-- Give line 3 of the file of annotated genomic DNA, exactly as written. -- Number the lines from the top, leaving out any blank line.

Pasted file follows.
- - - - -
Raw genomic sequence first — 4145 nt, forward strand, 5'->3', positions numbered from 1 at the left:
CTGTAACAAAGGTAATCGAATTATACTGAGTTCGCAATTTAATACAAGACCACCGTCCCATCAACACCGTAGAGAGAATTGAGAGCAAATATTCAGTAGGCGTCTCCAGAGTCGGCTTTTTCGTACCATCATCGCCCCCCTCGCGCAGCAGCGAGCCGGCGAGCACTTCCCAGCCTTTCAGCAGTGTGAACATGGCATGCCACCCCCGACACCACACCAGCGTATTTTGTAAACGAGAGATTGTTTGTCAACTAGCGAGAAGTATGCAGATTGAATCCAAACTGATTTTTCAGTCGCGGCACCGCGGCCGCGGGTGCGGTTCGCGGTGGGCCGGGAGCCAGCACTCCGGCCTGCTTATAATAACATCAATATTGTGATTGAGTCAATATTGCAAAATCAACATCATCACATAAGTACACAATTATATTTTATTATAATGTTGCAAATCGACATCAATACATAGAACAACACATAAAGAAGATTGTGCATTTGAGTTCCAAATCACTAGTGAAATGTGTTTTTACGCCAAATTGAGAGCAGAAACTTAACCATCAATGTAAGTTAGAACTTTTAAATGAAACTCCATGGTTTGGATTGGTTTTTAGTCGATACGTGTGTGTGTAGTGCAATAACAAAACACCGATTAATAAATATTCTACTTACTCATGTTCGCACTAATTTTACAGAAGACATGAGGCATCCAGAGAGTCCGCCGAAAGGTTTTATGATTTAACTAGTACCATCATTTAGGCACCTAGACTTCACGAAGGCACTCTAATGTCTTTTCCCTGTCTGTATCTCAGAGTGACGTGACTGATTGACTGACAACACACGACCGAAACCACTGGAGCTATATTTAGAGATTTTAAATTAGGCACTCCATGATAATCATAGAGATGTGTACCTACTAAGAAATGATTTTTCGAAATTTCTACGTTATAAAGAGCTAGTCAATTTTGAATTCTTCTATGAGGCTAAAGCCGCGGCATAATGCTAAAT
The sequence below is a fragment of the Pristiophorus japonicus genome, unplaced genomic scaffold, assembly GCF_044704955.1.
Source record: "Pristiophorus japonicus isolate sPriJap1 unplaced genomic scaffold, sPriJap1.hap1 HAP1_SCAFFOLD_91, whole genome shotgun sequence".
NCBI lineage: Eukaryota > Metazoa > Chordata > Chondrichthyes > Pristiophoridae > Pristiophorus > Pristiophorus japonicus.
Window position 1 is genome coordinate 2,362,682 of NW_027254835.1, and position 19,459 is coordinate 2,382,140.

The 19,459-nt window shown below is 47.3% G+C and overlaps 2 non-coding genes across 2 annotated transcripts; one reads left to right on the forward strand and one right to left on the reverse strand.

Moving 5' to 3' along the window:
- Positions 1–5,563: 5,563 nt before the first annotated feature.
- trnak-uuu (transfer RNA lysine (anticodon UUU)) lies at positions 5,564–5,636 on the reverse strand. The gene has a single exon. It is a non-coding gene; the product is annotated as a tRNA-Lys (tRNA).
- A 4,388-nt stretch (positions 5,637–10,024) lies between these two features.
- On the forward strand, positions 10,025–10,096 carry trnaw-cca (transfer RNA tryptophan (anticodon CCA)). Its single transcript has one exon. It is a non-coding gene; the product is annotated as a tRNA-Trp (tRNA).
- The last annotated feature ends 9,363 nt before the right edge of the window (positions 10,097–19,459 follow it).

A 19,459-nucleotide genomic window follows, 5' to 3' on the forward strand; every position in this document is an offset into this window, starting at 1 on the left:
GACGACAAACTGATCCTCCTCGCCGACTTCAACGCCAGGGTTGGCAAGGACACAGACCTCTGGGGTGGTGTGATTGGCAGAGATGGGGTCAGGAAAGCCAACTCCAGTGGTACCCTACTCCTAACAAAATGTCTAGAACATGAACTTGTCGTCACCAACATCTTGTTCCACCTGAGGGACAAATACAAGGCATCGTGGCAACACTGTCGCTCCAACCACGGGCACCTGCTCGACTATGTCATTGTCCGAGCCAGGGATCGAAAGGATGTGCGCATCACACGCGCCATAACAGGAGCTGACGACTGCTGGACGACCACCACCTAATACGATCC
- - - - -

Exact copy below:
The sequence below is a fragment of the Pristiophorus japonicus genome, unplaced genomic scaffold, assembly GCF_044704955.1.